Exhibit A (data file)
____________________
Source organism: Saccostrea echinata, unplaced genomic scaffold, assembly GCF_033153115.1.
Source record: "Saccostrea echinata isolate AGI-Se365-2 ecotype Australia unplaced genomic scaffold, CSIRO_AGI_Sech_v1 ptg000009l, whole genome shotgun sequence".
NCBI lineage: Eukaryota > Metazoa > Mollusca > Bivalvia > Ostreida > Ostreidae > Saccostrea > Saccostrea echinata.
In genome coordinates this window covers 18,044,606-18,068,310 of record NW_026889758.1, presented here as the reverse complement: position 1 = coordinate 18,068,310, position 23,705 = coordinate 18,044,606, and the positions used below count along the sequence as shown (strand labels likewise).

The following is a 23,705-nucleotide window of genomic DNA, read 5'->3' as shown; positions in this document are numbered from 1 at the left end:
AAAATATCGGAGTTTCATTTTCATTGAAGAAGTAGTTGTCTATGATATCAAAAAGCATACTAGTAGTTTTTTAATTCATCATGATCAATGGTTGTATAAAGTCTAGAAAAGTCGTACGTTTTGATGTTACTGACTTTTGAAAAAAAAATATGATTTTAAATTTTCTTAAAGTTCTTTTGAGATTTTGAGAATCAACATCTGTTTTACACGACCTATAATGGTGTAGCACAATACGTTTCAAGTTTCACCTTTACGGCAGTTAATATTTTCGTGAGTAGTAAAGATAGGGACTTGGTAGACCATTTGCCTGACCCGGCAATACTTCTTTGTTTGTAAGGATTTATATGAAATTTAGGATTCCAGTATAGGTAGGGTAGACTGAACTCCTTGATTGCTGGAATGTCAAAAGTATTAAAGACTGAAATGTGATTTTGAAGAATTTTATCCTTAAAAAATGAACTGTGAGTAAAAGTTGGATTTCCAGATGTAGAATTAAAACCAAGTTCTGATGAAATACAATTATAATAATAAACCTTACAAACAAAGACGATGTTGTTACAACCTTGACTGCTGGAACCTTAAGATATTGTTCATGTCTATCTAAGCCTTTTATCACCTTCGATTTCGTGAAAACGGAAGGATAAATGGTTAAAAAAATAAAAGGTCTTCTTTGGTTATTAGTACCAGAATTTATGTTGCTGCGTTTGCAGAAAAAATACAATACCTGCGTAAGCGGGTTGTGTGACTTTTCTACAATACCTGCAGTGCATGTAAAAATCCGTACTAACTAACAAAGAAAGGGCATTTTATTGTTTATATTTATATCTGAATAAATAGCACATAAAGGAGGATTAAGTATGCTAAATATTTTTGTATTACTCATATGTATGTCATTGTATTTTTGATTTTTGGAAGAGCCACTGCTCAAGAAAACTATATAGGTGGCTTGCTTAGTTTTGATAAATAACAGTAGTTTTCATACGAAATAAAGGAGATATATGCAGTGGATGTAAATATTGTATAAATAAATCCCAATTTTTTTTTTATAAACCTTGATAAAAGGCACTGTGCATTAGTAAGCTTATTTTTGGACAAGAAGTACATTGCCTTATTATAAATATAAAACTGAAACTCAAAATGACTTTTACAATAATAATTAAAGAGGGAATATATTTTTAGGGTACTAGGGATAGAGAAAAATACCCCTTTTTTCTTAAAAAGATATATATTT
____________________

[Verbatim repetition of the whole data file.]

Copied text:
Source organism: Saccostrea echinata, unplaced genomic scaffold, assembly GCF_033153115.1.
Source record: "Saccostrea echinata isolate AGI-Se365-2 ecotype Australia unplaced genomic scaffold, CSIRO_AGI_Sech_v1 ptg000009l, whole genome shotgun sequence".
NCBI lineage: Eukaryota > Metazoa > Mollusca > Bivalvia > Ostreida > Ostreidae > Saccostrea > Saccostrea echinata.
In genome coordinates this window covers 18,044,606-18,068,310 of record NW_026889758.1, presented here as the reverse complement: position 1 = coordinate 18,068,310, position 23,705 = coordinate 18,044,606, and the positions used below count along the sequence as shown (strand labels likewise).

The following is a 23,705-nucleotide window of genomic DNA, read 5'->3' as shown; positions in this document are numbered from 1 at the left end:
AAAATATCGGAGTTTCATTTTCATTGAAGAAGTAGTTGTCTATGATATCAAAAAGCATACTAGTAGTTTTTTAATTCATCATGATCAATGGTTGTATAAAGTCTAGAAAAGTCGTACGTTTTGATGTTACTGACTTTTGAAAAAAAAATATGATTTTAAATTTTCTTAAAGTTCTTTTGAGATTTTGAGAATCAACATCTGTTTTACACGACCTATAATGGTGTAGCACAATACGTTTCAAGTTTCACCTTTACGGCAGTTAATATTTTCGTGAGTAGTAAAGATAGGGACTTGGTAGACCATTTGCCTGACCCGGCAATACTTCTTTGTTTGTAAGGATTTATATGAAATTTAGGATTCCAGTATAGGTAGGGTAGACTGAACTCCTTGATTGCTGGAATGTCAAAAGTATTAAAGACTGAAATGTGATTTTGAAGAATTTTATCCTTAAAAAATGAACTGTGAGTAAAAGTTGGATTTCCAGATGTAGAATTAAAACCAAGTTCTGATGAAATACAATTATAATAATAAACCTTACAAACAAAGACGATGTTGTTACAACCTTGACTGCTGGAACCTTAAGATATTGTTCATGTCTATCTAAGCCTTTTATCACCTTCGATTTCGTGAAAACGGAAGGATAAATGGTTAAAAAAATAAAAGGTCTTCTTTGGTTATTAGTACCAGAATTTATGTTGCTGCGTTTGCAGAAAAAATACAATACCTGCGTAAGCGGGTTGTGTGACTTTTCTACAATACCTGCAGTGCATGTAAAAATCCGTACTAACTAACAAAGAAAGGGCATTTTATTGTTTATATTTATATCTGAATAAATAGCACATAAAGGAGGATTAAGTATGCTAAATATTTTTGTATTACTCATATGTATGTCATTGTATTTTTGATTTTTGGAAGAGCCACTGCTCAAGAAAACTATATAGGTGGCTTGCTTAGTTTTGATAAATAACAGTAGTTTTCATACGAAATAAAGGAGATATATGCAGTGGATGTAAATATTGTATAAATAAATCCCAATTTTTTTTTTATAAACCTTGATAAAAGGCACTGTGCATTAGTAAGCTTATTTTTGGACAAGAAGTACATTGCCTTATTATAAATATAAAACTGAAACTCAAAATGACTTTTACAATAATAATTAAAGAGGGAATATATTTTTAGGGTACTAGGGATAGAGAAAAATACCCCTTTTTTCTTAAAAAGATATATATTT